Tung usually throws with the sketch nearby, but with this tree design, the form allowed for flexibility, letting him throw freely with just the abstract memory of trees in mind.

Freshly thrown object with clay tools \\\ Photo by Renee Zellweger

Two of the trees after throwing \\\ Photo by Heath Ceramics

After the pieces are thrown, they are cut off from the wheel and allowed to air dry for a day before trimming the feet.

Trimming \\\ Photo by Heath Ceramics

Trimming is done when the clay is leather hard. This is the time to create the feet of the piece.

Winnie glazing a Bud Vase as a test \\\ Photo by Heath Ceramics

The shape of the Heath Bud Vase is ideal for glaze testing and experimenting. Tung worked with Heath’s master glazer, Winnie Crittenden. Winnie has been working with Heath for over 40 years and is also Edith Heath’s niece. Glazes in Design Series 5: Forming Fables are in earth tones like green and brown, along with experiments in texture and patterns.

The popular Bud Vase wall in the Heath Clay Studio \\\ Photo by Heath Ceramics

Throughout the years, Tung has collected his glaze experiments and pulls them from the wall when thinking about future glaze applications and firing techniques—glaze is not only about color.

The bisqued animals are measured by square inch \\\ Photo by Heath Ceramics

By experimenting with glazes on the Bud Vase, Tung discovered a useful formula when trying to figure out how to best apply glazes to his hand-formed animals. The ratio of glaze by gram per square inch allowed him to apply glazes on more complicated shapes.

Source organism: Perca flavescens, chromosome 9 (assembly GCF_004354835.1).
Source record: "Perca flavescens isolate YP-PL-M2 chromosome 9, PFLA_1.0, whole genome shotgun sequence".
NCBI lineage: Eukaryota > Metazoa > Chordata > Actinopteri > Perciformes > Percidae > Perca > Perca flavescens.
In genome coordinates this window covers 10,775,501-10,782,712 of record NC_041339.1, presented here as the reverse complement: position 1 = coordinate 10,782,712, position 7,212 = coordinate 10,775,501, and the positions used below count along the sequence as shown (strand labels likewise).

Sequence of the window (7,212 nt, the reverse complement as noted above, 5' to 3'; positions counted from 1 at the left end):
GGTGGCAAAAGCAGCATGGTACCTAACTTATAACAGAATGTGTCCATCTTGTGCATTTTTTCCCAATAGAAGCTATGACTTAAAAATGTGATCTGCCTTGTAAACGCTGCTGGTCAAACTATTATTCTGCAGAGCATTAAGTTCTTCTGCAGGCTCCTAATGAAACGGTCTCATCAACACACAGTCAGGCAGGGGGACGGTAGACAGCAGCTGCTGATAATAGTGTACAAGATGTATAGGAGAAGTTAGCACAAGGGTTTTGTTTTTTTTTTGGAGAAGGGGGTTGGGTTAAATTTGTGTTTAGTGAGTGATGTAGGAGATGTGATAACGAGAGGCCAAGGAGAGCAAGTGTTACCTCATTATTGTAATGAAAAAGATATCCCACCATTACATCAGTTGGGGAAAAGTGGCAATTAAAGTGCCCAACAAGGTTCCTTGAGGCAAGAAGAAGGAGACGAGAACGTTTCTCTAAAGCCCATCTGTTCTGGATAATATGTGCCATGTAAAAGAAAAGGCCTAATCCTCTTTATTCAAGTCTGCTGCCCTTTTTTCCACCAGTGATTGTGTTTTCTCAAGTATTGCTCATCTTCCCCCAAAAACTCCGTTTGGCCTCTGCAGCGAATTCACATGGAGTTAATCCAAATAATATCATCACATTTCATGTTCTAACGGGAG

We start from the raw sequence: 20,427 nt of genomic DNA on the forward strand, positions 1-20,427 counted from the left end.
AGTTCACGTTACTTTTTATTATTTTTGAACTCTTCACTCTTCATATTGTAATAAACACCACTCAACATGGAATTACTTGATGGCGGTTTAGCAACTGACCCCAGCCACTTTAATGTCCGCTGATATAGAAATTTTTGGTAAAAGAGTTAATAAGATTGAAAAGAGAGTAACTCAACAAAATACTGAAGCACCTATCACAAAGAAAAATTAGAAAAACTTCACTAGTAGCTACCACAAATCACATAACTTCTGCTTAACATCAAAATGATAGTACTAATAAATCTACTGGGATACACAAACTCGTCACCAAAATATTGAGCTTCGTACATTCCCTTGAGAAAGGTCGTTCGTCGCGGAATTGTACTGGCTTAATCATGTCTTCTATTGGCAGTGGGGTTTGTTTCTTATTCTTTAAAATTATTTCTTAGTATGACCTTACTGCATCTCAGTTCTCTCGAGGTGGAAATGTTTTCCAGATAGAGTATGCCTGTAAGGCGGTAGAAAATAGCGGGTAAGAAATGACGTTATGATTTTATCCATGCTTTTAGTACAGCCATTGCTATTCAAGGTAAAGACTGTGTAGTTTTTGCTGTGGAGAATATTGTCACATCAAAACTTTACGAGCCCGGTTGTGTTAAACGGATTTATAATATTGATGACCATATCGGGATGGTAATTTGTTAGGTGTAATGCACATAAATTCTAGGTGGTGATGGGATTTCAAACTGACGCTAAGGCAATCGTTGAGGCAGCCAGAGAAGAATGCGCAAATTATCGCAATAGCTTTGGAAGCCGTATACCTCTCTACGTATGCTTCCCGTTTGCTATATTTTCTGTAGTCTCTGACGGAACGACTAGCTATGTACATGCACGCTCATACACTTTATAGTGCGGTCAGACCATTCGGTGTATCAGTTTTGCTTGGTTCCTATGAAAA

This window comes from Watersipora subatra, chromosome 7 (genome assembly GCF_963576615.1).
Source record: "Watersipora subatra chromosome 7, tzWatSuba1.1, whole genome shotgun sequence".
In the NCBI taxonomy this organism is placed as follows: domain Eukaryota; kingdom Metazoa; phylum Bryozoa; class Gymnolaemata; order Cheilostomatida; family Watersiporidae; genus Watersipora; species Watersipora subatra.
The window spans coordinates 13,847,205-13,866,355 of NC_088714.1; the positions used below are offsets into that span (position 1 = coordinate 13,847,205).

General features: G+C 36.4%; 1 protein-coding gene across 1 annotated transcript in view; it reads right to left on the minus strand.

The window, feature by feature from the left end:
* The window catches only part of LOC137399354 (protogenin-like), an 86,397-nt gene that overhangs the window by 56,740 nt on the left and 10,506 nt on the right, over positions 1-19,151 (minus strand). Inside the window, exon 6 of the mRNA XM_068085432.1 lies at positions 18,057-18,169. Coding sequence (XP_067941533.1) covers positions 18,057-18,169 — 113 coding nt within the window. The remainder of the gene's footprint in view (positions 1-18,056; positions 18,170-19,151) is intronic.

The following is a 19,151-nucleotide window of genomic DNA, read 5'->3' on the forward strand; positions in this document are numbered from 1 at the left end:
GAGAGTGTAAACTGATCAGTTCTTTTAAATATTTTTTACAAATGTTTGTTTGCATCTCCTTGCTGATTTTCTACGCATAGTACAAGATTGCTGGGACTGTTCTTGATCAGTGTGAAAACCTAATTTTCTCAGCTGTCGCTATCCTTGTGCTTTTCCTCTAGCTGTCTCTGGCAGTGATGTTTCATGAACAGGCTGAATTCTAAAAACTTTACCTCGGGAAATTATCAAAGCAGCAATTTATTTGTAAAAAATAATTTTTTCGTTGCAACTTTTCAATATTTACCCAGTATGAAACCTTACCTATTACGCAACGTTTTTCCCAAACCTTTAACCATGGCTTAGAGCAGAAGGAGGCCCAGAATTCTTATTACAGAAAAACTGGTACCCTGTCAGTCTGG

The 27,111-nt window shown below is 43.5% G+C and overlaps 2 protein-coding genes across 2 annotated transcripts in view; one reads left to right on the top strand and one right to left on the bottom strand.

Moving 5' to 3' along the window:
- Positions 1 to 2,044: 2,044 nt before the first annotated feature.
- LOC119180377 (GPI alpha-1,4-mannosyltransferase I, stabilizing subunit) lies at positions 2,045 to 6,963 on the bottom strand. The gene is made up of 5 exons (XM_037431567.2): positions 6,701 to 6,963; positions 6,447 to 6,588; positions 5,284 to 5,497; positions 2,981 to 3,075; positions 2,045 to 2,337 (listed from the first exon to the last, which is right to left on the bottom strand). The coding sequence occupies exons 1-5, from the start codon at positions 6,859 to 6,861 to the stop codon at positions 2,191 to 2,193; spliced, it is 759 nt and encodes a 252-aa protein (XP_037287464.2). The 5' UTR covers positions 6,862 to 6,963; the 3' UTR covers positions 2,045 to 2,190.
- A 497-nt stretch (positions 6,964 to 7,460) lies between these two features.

Glazing the tree with spray gun \\\ Photo by Heath Ceramics

At Heath Ceramics, most of the glazing is done by spray gun. It requires a long training process to achieve the even surface on each piece.

Tung and Winnie at the kiln, happy with how the pieces have fired \\\ Photo by Heath Ceramics

As each piece from Design Series is unique and the result of the glaze firing is always unpredictable, often times he will not know what may come out until the firing is done. Opening the kiln is always a nervous but exciting moment.

The final result of “My Tree” \\\ Photo by Renee Zellweger

“My Tree” is one of many pieces Tung created for the show. The work ranges from playful to serious to moving to sophisticated, bringing to life the story behind each animal, whether a bird, cat, three legged-dog or the like. Most are original, hand-formed pieces: a hummingbird, made in memory of one that hit Tung’s window, fainted, and flew away from the palm of his hand, reminding him of life’s fragility and strength. And some are adaptations of Heath pieces, like covers for Heath bowls in cat and fish form. This show explores Heath’s take on decorative objects and takes inspiration from children’s books and fairy tales.

Photo by Renee Zellweger

Photo by Renee Zellweger

A glimpse of other finished pieces like sleeping foxes, hummingbirds, and cats in Heath bowls.

Photo by Renee Zellweger

Photo by Renee Zellweger

Photo by Renee Zellweger

Photo by Renee Zellweger

Photo by Renee Zellweger

Caroline Williamson is Editorial Director of Design Milk. She has a BFA in photography from SCAD and can usually be found searching for vintage wares, doing New York Times crossword puzzles in pen, or reworking playlists on Spotify.